There was applause from residents after controversial plans to build a new pub in Popley were turned down by Basingstoke and Deane Borough Council earlier this week.
Brewer Marston had been looking to built the new pub on Shetland Road, close to the Crockford Roundabout.
However a large number of residents had been objecting to the proposals, with concerns raised about restricted access along Shetland Road and increased noise and disturbance being raised.
And the majority of members of the council’s development control committee agreed as the plans were rejected against officer recommendations.
Orkney Close resident Tracey McCarley spoke at Wednesday’s meeting on behalf of more than 100 local people who were against the pub.
She said: “Increased traffic from customers and delivery vehicles accessing the site, along with the already poor visibility on this section of Shetland Road, would compromise the safety of local residents, their children and drivers.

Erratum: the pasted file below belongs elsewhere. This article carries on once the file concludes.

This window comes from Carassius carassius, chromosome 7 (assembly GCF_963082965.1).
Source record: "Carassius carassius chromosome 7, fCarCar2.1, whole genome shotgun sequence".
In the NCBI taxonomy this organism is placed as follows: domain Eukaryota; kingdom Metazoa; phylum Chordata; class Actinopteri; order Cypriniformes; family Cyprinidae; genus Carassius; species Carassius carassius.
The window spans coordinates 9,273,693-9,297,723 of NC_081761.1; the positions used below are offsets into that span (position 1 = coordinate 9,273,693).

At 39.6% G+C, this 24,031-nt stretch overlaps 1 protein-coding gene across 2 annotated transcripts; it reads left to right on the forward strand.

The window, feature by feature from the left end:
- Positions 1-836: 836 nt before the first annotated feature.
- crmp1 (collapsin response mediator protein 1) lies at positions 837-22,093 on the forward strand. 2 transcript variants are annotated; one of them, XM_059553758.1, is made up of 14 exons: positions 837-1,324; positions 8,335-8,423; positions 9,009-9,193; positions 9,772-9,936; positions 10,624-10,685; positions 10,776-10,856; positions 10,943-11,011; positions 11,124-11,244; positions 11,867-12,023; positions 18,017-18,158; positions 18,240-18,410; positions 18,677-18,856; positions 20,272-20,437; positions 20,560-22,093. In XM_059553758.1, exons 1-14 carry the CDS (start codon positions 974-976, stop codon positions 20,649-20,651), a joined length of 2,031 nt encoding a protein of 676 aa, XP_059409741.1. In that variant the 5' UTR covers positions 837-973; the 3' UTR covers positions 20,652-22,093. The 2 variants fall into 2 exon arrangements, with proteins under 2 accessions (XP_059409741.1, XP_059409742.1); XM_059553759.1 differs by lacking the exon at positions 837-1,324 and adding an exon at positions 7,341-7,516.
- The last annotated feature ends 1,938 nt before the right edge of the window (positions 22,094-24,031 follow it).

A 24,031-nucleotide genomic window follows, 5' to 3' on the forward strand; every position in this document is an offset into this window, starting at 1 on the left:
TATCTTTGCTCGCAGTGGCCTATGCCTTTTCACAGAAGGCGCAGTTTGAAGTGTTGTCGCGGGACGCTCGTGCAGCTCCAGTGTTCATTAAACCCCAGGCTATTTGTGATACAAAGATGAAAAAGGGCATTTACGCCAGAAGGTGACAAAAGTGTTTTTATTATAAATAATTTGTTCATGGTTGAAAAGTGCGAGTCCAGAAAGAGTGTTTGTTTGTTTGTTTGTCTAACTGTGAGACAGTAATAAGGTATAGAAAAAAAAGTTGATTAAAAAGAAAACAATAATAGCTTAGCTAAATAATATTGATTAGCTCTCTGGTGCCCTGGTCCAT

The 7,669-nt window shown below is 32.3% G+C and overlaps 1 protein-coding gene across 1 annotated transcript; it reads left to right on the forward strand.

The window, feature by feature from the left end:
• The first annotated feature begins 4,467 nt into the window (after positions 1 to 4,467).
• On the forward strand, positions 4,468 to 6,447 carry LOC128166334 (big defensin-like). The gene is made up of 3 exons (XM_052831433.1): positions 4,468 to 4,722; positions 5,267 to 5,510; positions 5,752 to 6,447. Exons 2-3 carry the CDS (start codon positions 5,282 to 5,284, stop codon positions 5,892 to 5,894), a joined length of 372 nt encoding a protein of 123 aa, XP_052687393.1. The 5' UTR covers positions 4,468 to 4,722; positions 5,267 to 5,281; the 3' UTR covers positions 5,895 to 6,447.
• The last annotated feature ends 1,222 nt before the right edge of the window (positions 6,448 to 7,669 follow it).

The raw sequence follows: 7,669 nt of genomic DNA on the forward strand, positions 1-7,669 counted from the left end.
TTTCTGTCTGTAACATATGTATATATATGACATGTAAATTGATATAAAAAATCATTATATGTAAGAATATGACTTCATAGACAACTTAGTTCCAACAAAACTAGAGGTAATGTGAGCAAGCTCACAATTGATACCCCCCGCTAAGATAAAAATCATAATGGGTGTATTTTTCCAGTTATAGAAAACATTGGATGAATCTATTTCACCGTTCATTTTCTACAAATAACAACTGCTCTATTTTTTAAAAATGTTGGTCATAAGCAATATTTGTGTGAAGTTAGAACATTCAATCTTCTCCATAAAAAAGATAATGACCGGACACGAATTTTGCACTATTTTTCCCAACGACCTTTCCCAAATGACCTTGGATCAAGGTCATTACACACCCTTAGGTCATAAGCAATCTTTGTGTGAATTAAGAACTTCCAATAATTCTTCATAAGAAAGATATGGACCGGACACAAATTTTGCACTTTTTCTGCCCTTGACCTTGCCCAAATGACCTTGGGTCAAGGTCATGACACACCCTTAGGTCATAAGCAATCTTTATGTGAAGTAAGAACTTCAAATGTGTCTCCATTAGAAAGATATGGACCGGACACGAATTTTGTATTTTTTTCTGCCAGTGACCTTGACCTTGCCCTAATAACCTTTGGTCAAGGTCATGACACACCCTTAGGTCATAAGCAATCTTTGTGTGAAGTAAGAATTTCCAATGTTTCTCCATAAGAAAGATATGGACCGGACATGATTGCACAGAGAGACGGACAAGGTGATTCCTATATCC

“There’s a history of pubs in Popley, all of which have been closed due to the prevalence of anti-social behaviour.
“A pub is not the community facility we need or want.”
Popley East councillor David Potter also spoke against the plans, saying: “This would be built on attracting trade and high turnover.
“Coupled with the existing shortfall in residents’ parking, it would make the lives of local residents intolerable.
“I don’t have any issue with Marstons trying to make money, but this is the wrong site to try and put this facility.”
John McElholm, representing Marstons at the committee meeting, defended the pub by saying it would discourage anti-social behaviour.
He said: “We operate our facilities to specifically deter anti-social behaviour, with CCTV for example.
“We also seek to discourage casual drinking in favour of family dining.
“We recognise concerns have been raised with regard to residential amenity, but our proposals have been fully assessed by council officers who have concluded they are acceptable in terms of noise and disturbance.”
But despite Mr McElholm’s comments, committee members maintained their concerns over noise and access and rejected the application.